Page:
SIX MONTHS AFTER PAID LEAVE "GO LIVE," CONNECTICUT'S EMPLOYER NOTICE REQUIREMENT TAKES EFFECT

Posted On June 13, 2022  

by Armando Rodriguez, Esq - Product Compliance Counsel, Compliance And Legal Department

& Marti Cardi, Esq. - Vice President, Product Compliance

June 13, 2022

 

UPDATE - June 17, 2022

Many employers have been concerned about the short period of time to comply with this notice requirement. Even though it has been in the Connecticut PFML statute for a couple of years, details about the notice requirement were just released this month.

Well good things DO happen sometimes! Since we originally posted this article the Connecticut Department of Labor has informally stated that employer compliance by July 31, 2022, will be sufficient. Moreover, the DOL indicated that if a complaint was filed against an employer based solely on the fact that notices were not issued by July 1, then no action would be taken by the CTDOL based solely on that fact. We assume that should also read, “as long as the employer complied by July 31."

Still, that’s not a lot of time, so don’t delay! Get the notice into your new hire paperwork by July 31, and it’s still a good idea to send the notice to ALL employees soon – by July 31 seems to be a good target!

Starting July 1, 2022, employers must provide employees with notice of their rights to Connecticut leave and pay benefits. This comes six months after Connecticut's Paid Family and Medical Leave (CT PFML) program went live and after the state's Family and Medical Leave Act (CT FMLA) was updated to better align with the CT PFML.

Why the delay? Who knows, but it was built that way in the statute. And make no mistake, the delay in the notice requirement does not excuse any employer noncompliance with these two complex laws in the interim.

This notice must include:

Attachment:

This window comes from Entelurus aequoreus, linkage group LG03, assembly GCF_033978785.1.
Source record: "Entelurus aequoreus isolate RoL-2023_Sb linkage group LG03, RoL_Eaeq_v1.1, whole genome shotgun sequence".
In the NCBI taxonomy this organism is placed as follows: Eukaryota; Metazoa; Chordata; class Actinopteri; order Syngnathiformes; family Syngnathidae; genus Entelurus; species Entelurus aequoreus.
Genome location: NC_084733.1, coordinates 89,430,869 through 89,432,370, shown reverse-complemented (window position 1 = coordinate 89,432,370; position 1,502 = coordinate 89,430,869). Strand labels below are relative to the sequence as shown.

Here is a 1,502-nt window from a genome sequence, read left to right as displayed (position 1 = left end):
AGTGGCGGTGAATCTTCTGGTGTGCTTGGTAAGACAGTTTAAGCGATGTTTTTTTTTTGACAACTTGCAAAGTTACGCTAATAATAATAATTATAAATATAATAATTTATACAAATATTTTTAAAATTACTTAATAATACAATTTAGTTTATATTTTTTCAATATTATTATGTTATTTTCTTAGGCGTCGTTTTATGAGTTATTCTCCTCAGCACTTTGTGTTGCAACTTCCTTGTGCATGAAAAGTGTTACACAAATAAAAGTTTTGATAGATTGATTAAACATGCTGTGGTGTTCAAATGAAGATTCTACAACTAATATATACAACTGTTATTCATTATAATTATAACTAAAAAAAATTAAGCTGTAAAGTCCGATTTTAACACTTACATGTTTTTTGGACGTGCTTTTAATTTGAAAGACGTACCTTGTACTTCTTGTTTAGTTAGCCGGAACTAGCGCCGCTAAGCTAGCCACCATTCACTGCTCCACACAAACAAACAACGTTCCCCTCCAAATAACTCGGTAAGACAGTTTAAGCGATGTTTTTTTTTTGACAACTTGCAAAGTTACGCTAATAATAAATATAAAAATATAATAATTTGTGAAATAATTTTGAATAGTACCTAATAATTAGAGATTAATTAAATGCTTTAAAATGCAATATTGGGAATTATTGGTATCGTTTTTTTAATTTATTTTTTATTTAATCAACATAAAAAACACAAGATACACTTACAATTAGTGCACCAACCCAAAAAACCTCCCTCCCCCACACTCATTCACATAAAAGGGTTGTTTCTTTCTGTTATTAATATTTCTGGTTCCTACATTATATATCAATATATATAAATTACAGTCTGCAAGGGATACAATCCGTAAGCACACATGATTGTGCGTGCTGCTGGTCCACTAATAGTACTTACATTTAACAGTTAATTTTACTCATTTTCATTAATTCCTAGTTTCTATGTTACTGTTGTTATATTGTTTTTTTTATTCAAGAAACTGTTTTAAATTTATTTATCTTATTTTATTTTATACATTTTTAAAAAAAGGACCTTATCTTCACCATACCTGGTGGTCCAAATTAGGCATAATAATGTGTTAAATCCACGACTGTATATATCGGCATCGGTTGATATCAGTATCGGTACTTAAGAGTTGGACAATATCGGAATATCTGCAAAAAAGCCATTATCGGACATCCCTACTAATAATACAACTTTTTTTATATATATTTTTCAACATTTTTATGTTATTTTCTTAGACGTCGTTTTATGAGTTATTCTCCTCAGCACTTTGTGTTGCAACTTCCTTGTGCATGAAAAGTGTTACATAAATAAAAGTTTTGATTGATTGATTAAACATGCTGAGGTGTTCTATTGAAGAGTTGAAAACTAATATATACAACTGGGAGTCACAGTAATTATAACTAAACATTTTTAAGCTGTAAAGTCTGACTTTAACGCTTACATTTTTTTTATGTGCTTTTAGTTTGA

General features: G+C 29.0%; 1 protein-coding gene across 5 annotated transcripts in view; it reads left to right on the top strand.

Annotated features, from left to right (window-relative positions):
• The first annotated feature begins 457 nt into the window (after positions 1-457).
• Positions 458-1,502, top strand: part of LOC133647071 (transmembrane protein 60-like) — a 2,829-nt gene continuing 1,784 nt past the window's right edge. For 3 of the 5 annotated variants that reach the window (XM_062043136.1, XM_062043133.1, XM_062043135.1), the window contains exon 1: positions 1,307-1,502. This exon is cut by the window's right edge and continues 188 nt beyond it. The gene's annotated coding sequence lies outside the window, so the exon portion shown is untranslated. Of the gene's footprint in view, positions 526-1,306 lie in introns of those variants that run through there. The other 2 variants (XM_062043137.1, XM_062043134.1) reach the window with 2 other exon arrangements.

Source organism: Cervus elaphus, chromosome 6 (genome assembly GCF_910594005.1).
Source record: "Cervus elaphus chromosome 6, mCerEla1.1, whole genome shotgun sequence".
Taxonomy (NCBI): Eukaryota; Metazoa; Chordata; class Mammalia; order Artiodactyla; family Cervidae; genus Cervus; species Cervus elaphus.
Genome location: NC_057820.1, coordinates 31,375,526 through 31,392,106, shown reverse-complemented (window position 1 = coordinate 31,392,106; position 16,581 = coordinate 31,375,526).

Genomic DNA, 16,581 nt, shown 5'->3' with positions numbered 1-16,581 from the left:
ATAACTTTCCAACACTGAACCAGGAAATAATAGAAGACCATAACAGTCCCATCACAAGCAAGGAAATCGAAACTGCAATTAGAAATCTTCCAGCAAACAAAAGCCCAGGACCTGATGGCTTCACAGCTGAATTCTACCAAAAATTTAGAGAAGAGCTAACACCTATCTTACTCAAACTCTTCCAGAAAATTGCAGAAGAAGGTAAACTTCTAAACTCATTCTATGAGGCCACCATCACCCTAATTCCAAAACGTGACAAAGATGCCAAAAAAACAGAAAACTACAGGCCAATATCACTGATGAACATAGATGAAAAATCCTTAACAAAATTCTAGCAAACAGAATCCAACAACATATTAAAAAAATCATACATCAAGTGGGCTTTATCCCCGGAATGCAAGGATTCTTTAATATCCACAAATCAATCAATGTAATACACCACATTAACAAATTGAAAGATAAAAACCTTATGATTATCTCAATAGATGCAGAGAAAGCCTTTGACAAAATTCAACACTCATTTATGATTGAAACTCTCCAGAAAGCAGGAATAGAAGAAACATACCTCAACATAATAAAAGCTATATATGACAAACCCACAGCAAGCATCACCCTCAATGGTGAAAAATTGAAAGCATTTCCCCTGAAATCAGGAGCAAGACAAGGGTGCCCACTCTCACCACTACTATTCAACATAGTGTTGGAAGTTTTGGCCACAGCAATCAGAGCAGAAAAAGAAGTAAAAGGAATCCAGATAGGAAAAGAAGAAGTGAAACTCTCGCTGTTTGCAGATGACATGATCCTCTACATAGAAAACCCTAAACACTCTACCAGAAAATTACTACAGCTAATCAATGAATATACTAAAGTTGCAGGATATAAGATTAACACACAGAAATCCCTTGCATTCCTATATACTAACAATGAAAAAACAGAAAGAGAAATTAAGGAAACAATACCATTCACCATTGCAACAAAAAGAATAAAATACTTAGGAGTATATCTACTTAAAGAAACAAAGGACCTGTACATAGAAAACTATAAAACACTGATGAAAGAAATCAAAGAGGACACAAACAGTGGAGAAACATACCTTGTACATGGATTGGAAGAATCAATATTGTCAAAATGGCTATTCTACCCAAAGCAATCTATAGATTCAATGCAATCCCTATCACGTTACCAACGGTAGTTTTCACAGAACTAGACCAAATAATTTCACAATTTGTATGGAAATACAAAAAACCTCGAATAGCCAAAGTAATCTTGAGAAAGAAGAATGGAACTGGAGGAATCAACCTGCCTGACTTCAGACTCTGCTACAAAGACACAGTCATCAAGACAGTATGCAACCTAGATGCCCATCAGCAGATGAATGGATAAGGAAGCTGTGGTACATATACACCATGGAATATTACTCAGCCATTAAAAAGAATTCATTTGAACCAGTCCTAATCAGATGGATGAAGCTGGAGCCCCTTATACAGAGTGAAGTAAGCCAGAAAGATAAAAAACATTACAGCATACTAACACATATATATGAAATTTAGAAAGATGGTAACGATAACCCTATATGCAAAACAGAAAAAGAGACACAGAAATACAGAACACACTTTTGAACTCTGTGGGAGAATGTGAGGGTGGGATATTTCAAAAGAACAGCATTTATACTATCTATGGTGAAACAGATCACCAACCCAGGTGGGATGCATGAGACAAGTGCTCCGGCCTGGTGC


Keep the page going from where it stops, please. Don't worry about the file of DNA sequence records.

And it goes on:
• The employee's entitlement to leave under the CT FMLA, including leave for victims of domestic violence
  • The employee's right to file for payment under the CT PFML
  • That retaliation by the employer against the employee for requesting, applying for, or using CT FMLA is prohibited
  • The employee can file a complaint for any violations with the Labor Commissioner

Employers must provide their employees with the required notice at the time of hiring, and annually from then on. The Connecticut Department of Labor recently provided an optional prototype notice. You can find a copy here. You will notice the prototype contains significantly more information than the strict requirements of the statute listed above.

So exactly what must a Connecticut employer do as of July 1, 2022?

The statute does not contain any requirement to give the notice when an employee alerts the employer to the possible need for covered leave – nor is there a requirement to give all employees notice on or by July 1. Rather:

  • The notice is required for new employees hired on or after July 1, 2022, at the time of hire.
  • The notice is required "annually thereafter." This seems to create a gap allowing employers not to give any notice to employees hired before July 1.But we don't recommend adopting that interpretation. Clearly, the intent is to provide all employees periodic (annual) notice of their rights to job protected leave and pay benefits.

So we recommend:

  • Although notice is required, the prototype is not a required form for that notice; you can modify it to fit your culture or leave processes.
  • Review the prototype notice and if desired, add your company branding and any additional information you want employees to have relating to the Connecticut leave and pay benefits and your company policies. Look at the section entitled APPLYING FOR INCOME-REPLACEMENT BENEFITS UNDER CTPL on page 2: